My Trip to Taihu Lake

(Continued from the previous writing)
I was pleased to know that my mandarin was sounded like that with Beijing accent from the driver, who drove me to Suzhou on the third day of my visit. I was honest to tell him I was from Guangzhou. But he said he thought I was from Singapore because he had lousy impression of Cantonese speaking mandarin. So to speak, my mandarin has improved, hasn’t it? I guess I am an ancient water town fetishist. Probably this reason brought me to Suzhou the third time. I visited a famous historic and cultural town of China—Mudu which is sited southwest of Suzhou, on the shore of Taihu Lake. Mudu, the ancient town has the same age as Suzhou, which is 2500 years old. There are streams crisscrossing in the town. Richly endowed by nature and close to Suzhou geographically, Mudu has long been a good place for retired bureaucrats, rich merchants and men of letters to build their mansions, gardens for their retirement and life in leisure rest. By the end of Qing Dynasty, there had been over 30 mansions and gardens within the territory, and the place was reputed as a “Town of Gardens.” The emperors Kangxi and Qianlong of the Qing Dynasty stayed temporarily in the town more than once. I had the chance to visit the dock which the emperors used to disembark and the garden which the emperors visited every time when they came to Mudu. I felt so close to the emperor, to the history dating back to Qing Dynasty. Again, the tour groups broke the peace of gardens. Roaming about the gardens in the drizzle or just sitting by the pond in the pavilion in the shower was a sort of indescribable pleasure. It was a classic moment to savor the richness of culture and the purity of nature in such tranquil surroundings. I understand how come this place became the reclusive haven in the ancient time. I tend to live in this kind of life in my cynical whimsy.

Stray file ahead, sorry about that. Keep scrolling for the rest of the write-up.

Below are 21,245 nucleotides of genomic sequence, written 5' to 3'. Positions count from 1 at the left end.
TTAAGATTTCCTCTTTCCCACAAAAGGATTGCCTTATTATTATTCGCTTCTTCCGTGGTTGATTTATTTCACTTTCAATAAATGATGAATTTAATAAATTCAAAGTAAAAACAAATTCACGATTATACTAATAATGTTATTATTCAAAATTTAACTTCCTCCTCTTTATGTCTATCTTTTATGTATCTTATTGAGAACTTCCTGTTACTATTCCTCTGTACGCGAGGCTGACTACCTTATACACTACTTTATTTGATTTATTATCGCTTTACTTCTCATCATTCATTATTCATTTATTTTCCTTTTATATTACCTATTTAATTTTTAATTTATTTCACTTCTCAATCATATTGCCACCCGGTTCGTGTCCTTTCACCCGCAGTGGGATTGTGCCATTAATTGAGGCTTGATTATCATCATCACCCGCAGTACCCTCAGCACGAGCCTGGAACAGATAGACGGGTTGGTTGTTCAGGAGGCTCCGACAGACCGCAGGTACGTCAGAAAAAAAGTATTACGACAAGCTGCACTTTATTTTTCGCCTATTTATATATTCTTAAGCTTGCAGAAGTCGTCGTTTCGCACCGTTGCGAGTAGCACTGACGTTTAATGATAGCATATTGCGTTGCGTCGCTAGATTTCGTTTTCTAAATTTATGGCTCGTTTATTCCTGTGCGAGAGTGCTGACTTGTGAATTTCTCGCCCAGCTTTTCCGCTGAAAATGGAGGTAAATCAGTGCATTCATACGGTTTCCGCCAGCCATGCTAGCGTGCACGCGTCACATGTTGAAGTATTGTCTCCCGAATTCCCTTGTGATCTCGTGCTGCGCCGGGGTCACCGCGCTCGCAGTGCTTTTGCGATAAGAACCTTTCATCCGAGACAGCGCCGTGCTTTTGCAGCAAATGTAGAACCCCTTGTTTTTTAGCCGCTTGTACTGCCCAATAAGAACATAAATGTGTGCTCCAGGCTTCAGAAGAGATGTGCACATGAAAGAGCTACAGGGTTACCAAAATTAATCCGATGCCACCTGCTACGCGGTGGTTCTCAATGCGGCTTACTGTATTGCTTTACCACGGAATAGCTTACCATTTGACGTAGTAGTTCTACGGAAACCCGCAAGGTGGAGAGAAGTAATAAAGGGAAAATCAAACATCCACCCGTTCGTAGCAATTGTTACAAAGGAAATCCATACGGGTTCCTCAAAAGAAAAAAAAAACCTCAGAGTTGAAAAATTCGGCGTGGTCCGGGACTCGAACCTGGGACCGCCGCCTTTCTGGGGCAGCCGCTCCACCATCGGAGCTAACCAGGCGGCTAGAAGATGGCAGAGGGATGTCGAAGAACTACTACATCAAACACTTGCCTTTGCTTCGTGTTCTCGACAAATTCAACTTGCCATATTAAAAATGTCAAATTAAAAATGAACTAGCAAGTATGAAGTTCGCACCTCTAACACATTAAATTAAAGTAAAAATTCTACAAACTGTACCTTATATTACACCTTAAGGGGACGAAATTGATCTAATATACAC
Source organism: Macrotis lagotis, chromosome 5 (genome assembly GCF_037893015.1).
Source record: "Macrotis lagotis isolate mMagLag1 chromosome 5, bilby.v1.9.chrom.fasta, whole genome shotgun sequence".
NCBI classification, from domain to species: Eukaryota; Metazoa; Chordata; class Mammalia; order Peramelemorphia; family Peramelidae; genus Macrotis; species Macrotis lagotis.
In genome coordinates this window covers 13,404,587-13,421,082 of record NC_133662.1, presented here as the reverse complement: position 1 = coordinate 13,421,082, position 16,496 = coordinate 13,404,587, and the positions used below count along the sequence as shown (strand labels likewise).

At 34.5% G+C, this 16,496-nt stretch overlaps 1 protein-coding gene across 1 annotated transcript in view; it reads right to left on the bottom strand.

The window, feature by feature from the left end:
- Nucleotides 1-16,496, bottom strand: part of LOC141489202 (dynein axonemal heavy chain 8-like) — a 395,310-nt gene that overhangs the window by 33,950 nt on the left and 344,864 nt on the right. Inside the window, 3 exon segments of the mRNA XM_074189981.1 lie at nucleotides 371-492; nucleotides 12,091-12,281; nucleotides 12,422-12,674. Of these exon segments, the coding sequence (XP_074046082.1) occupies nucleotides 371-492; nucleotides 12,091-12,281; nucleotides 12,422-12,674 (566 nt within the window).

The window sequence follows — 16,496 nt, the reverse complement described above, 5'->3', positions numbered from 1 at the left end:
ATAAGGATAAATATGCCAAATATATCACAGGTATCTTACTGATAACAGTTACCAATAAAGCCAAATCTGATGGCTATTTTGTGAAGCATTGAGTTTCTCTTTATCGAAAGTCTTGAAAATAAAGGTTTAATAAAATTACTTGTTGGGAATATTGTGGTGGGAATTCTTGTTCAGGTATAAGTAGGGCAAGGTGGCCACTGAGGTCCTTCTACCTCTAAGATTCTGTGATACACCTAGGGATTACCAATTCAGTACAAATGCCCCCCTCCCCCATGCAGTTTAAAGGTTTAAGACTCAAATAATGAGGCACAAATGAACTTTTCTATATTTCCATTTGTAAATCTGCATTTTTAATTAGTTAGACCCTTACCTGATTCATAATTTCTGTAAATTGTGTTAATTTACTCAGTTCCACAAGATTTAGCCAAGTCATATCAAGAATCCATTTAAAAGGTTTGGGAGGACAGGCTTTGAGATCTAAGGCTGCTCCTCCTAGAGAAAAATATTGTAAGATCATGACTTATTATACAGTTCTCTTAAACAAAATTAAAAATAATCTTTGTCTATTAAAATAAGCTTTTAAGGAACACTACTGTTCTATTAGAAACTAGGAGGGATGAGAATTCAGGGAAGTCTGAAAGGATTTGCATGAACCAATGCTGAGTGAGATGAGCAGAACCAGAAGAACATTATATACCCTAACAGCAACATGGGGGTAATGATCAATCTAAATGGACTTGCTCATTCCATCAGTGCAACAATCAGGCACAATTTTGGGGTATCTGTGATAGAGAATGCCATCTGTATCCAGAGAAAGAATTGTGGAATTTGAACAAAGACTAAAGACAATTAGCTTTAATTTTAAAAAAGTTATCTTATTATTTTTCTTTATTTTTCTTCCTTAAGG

Before I got on board going home, I visited the renowned Ancient Canal. It’s a man-made waterway between Beijing and Hangzhou. Today many changes have taken place on both sides of the canal. I was told there used to be many bridges and waterways around Wuxi. However, modern architectures replaced most of the old buildings. The local driver was enthusiastic to tell me what the places used to be as our auto passed by some landmarks in the city. He was sad that the changes in recent years have made Wuxi become a city without characteristics; especially old buildings are seen fewer and fewer. He drove me to the ancient bridge crossing over the branch of the Ancient Canal. Qingming Bridge was built in Ming Dynasty which is four centuries ago. Standing on the aged ancient bridge, I saw the remaining old houses of Wuxi on both sides of the river. It’s not uncommon that many cities in China are facing the contradiction between preserving the old architectures and building the new ones. But the new architectures seem always win the position to stand up where the old ones used to be. In Wuxi, I could see different kinds of buses—the long one with two cabins and three doors (the 1980’s model); the modern ones with a/c; the ones without a/c and the double deckers. It was like seeing the transformation of bus from the late 20th century till now. As globalization concept is invading faster in the developing countries, western stuff finds its popularity in China. In the hustling and bustling downtown, I found the Starbuck coffee shop here. I guess it’s the only one in Wuxi. I walked inside and was astonished by the young people in the update outfits standing in line for a try of the western product. Yes, it’s the young generation that decides the fate of China. Since the strong adaptation of the western culture prevails in China, China can’t deny shaping an image of capitalism under the banner of a so-called Socialism Development with Chinese Characteristic.
The trip to Wuxi drew me close to Chinese history and literature. I had fond memories but moreover, my observation of the development in the Yangtze-River Delta put me into deeper thinking about the future—the future of my country and the future of myself. If it comes back to the question back in the beginning, I would use the word “thought-provoking” to describe my feeling about Wuxi. What do ya think? 

Leave a Reply

Fill in your details below or click an icon to log in: Logo

You are commenting using your account. Log Out /  Change )

Google+ photo

You are commenting using your Google+ account. Log Out /  Change )

Twitter picture

You are commenting using your Twitter account. Log Out /  Change )

Facebook photo

You are commenting using your Facebook account. Log Out /  Change )


Connecting to %s